Cholesterol is a fat-like, waxy substance that can be found in all parts of your adolescent's body. It aids in the production of cell membranes, some hormones, and vitamin D. The cholesterol in blood comes from two sources: the foods your adolescent eats and his or her liver. However, your child's liver makes all of the cholesterol your adolescent's body needs.
Cholesterol and other fats are transported through the blood stream in the form of round particles called lipoproteins. The two most commonly known lipoproteins are low-density lipoproteins (LDL) and high-density lipoproteins (HDL).
|What is LDL (low-density lipoprotein) cholesterol?||What is HDL (high-density lipoprotein) cholesterol?|
This type of cholesterol is commonly called "bad" cholesterol. It can contribute to the formation of plaque build up in the arteries, known as atherosclerosis.
LDL levels should be low. To help lower LDL levels, help your adolescent:
This type of cholesterol is known as "good" cholesterol, and is a type of fat in the blood that helps to remove cholesterol from the blood, preventing the fatty build up and formation of plaque.
HDL should be as high as possible. It is often possible to raise HDL by:
A cholesterol screening is an overall look at, or profile of, the fats in the blood. Health care providers in the past felt that children and adolescents were at little risk for developing high cholesterol levels and other risk factors for heart diseases affecting the coronary arteries and blood vessels until later in life. However, many doctors now realize that children and adolescents are increasingly at risk for having high blood cholesterol levels as a result of one, or more of the following:
Children and adolescents with high cholesterol are at higher risk of developing heart disease than adults. Many doctors are recognizing that keeping blood cholesterol levels in normal ranges throughout one's lifetime may be of great benefit in reducing the likelihood of developing coronary artery disease and high blood pressure.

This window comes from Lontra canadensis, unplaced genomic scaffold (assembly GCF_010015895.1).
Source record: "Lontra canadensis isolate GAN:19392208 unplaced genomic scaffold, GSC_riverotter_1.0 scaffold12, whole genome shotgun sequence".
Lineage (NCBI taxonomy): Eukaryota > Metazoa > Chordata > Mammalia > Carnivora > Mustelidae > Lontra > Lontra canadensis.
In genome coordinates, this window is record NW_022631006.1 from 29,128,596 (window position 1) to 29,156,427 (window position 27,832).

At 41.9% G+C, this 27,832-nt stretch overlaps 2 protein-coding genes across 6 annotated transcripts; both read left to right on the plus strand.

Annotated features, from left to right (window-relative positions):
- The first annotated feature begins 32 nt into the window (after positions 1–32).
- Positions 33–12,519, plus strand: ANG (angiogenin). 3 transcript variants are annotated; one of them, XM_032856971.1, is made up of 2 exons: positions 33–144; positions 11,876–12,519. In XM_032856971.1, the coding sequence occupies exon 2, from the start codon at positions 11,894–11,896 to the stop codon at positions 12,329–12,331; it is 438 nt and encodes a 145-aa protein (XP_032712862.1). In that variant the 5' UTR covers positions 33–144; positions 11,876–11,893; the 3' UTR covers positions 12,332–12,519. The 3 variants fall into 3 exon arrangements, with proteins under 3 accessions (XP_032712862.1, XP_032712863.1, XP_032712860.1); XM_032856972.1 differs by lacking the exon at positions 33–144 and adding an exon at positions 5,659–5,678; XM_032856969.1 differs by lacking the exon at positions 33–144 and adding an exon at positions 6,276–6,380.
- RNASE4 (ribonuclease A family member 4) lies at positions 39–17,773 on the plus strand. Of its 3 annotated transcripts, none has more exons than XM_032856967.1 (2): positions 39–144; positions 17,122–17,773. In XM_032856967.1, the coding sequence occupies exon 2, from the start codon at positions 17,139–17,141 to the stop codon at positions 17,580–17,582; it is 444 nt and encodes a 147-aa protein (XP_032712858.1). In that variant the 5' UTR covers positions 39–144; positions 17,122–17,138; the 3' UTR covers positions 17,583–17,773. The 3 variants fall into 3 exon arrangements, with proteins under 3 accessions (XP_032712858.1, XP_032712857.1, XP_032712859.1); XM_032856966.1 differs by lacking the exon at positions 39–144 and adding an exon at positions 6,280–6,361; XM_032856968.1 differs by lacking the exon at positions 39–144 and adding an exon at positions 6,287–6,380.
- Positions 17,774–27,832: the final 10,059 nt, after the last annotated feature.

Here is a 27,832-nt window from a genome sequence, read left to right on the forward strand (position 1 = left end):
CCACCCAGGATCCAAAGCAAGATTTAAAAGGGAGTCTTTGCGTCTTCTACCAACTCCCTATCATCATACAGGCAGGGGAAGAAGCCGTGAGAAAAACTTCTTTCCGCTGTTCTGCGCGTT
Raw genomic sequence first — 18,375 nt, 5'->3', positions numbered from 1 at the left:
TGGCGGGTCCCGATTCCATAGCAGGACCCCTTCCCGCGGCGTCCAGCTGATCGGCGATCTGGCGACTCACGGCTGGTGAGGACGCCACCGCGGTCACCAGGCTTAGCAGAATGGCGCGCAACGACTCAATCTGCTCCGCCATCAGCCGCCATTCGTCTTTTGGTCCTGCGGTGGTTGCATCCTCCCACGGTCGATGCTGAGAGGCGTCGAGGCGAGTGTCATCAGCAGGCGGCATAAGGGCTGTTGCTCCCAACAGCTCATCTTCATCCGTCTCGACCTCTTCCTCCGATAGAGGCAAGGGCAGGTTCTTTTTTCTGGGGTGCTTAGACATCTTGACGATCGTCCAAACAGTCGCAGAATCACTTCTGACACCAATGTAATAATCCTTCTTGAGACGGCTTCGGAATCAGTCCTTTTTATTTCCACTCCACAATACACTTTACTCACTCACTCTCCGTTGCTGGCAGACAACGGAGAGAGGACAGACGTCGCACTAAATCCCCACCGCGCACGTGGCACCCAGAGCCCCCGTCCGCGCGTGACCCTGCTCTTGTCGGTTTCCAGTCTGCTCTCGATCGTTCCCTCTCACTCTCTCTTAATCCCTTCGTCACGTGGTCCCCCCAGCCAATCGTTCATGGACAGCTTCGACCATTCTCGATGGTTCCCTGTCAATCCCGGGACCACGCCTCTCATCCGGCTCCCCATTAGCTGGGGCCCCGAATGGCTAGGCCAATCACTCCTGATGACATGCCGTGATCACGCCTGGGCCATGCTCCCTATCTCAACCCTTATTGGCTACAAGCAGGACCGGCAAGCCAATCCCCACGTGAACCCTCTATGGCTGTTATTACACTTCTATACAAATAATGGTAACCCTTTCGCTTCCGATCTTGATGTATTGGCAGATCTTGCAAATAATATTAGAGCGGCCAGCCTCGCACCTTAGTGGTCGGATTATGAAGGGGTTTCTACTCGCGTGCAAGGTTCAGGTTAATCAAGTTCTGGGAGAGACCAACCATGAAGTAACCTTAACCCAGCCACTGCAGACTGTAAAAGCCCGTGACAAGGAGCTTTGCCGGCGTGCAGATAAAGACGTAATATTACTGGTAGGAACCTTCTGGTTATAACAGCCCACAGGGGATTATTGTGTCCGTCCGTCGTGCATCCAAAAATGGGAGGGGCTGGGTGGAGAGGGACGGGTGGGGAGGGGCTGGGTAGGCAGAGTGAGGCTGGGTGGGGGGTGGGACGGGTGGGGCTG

The National Heart, Lung, and Blood Institute (NHLBI), a division of the National Institutes of Health, recommends that cholesterol testing begin at age 2 for any child who has the following:
The NHLBI also recommends that children and adolescents who have demonstrated risk factors, such as obesity, should have cholesterol and other lipids tested periodically by their health care provider.
In 2008, the American Academy of Pediatrics (AAP) published updated guidelines that added more specific recommendations to those above, including testing of children older than 2 years whose family history is unknown. The AAP also recommends that physicians should consider giving cholesterol-lowering medications (statins) for children older than 8 years who have high LDL blood levels.
A full lipid profile shows the actual levels of each type of fat in the blood: LDL, HDL, triglycerides, and others. Consult your adolescent's physician regarding the timeliness of this test.
Blood cholesterol is very specific to each individual. A full lipid profile can be an important part of your adolescent's medical history and important information for your adolescent's physician to have. In general, healthy levels are as follows:
The NHLBI recommends the following guidelines for cholesterol levels in children and teenagers (ages 2 to 19) from families with high blood cholesterol or early heart disease:
|Acceptable||Less than 170 mg/dL||Less than 110 mg/dL|
|Borderline||170 to 199 mg/dL||110 to 129 mg/dL|
|High||200 mg/dL or greater||130 mg/dL or greater|
Elevated cholesterol is a risk for many Americans. Consider the following information from the CDC:
Triglycerides are another class of fat found in the bloodstream. The bulk of your adolescent's body fat tissue is in the form of triglycerides.
The link between triglycerides and heart disease is under clinical investigation. However, many children and adolescents with high triglyceride levels also have other risk factors such as high LDL levels or low HDL levels.
Elevated triglyceride levels may be caused by medical conditions such as diabetes, hypothyroidism, kidney disease, or liver disease. Dietary causes of elevated triglyceride levels may include obesity and high intakes of fat, alcohol, and concentrated sweets.
For adults, the CDC says a healthy triglyceride level is less than 150 mg/dL.
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